At a movie, 1/4 of the people in the theater were men, 5/8 were women and the rest were children. If there were 100 more women than children, what was the total number of people in the theater?

And Question # 48 from Level 6:

A box contained some red, blue, and green markers. For every 5 red markers, there were 2 blue markers. For every 3 blue markers, there were 5 green markers.

(a) Find the ratio of red markers to blue markers to green markers.

(b) When 6 red markers were removed from the box, 3/7 of the remaining markers were red markers. How many markers were left in the box?

Singapore Math: 70 Must-Know Word Problems was $12.99 at my local Barnes and Noble and Borders stores. The easy accessibility of these books make them great for parents looking for additional problems for their students. Teachers looking to use these materials in class need to keep on mind that these books may already be in their students’ homes!


Problem Solving and Literature


Denise at Let’s Play Math has written up a some fourth grade level multi-step word problems (and provided bar model solutions) based on C. S. Lewis’  The Lion, the Witch and the Wardrobe. She concludes:

…as word problems become more complex, the bar diagrams offer significant help for students who struggle with the question, “What do I do?” Diagrams make visible the abstract relationships between numbers, enabling the student to decide which arithmetical operation makes sense in the context of the problem.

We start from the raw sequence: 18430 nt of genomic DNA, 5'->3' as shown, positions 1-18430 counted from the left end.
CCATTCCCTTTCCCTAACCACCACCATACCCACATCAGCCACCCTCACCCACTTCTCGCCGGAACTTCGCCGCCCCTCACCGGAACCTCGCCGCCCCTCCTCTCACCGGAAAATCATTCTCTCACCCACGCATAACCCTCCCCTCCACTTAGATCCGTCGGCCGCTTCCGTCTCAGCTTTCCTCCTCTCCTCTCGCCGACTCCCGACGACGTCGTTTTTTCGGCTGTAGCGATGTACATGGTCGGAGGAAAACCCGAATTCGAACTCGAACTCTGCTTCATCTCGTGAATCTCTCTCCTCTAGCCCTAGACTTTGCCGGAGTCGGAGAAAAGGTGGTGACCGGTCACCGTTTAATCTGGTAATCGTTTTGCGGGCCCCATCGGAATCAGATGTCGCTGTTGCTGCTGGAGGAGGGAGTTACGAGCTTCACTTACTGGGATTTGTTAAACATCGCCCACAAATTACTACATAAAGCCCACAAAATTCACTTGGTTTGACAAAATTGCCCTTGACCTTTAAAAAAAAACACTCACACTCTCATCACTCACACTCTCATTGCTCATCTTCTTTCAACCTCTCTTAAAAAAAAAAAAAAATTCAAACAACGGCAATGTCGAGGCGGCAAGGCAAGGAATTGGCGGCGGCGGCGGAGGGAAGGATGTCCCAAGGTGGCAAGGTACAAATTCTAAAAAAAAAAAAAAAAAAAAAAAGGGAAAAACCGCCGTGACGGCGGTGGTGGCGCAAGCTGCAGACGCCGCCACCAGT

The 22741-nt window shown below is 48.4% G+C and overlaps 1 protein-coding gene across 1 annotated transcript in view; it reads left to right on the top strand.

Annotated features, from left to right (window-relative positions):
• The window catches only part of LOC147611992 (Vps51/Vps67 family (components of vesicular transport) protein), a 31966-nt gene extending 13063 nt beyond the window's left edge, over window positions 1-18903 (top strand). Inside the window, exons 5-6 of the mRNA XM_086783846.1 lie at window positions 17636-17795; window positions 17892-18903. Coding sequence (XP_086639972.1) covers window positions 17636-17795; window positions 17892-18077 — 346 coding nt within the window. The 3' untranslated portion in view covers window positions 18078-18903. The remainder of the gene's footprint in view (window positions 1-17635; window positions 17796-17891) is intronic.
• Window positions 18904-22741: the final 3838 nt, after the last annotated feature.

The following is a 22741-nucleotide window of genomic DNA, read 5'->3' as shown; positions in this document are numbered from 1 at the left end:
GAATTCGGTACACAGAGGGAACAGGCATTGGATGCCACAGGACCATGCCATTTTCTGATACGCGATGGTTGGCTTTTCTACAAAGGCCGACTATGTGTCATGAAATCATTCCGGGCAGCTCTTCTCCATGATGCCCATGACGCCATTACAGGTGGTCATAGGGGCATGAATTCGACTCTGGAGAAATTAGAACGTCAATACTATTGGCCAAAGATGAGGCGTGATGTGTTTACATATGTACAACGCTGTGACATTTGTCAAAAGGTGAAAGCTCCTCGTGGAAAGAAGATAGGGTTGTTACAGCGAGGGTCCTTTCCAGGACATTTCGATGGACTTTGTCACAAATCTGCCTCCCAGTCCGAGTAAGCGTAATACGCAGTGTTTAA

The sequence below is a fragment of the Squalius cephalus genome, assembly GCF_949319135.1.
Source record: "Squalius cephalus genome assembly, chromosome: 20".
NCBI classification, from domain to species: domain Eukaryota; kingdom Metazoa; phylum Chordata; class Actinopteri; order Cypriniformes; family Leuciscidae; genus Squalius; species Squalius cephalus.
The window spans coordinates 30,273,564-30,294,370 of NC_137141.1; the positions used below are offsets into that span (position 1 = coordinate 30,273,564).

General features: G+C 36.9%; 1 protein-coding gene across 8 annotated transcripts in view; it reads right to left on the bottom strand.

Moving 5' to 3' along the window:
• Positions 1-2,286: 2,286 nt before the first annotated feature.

This is the fourth installment of her series on Pre-Algebra Problem Solving. Other posts  use Mr. Popper’s Penguins and Poor Richard to illustrate problem solving using bar models in earlier grades.



Word Problem Progression

These word problems come from  Practice A in the 5B Standards Edition Textbook (p. 68). This particular practice follows six lessons on “Percentage” and “Writing Fractions as Percentages”.  Notice how the challenge  progresses through the seven problems.


Let’s look at the underlying concepts of each problem:

5.  No computation is needed. “15 out of 100”

6. Variation in 2 levels

  1. Find complement: 37 marbles are green, how many aren’t?
  2. Convert to percentage.

7. Connects percentage to a fraction.

8. Find complement of percentage.

9. Convert fraction to percentage.

10. Corresponds to problem #5. Can you visualize: “if 14/50 how many out of 100?”

11. Multi-step. “Can you imagine how many of 100?” Demonstrates thinking proportionally.

12. First application to measures. Measurement is a continuous quantity, making this problem more abstract.

How does this progression lead to a deep understanding of the concepts?


Creative Thinking Problems

From Accelerated Learning Primary Mathematics 3 by Ching Kheng Huat published in 1999 in Singapore. Have fun!

1. For both piles to have the same weight, which item belonging to the pile on the left should be exchanged with another item belonging to the pile on the right?


2. Replace the letters with numbers.


3. Fill in the boxes with appropriate numbers.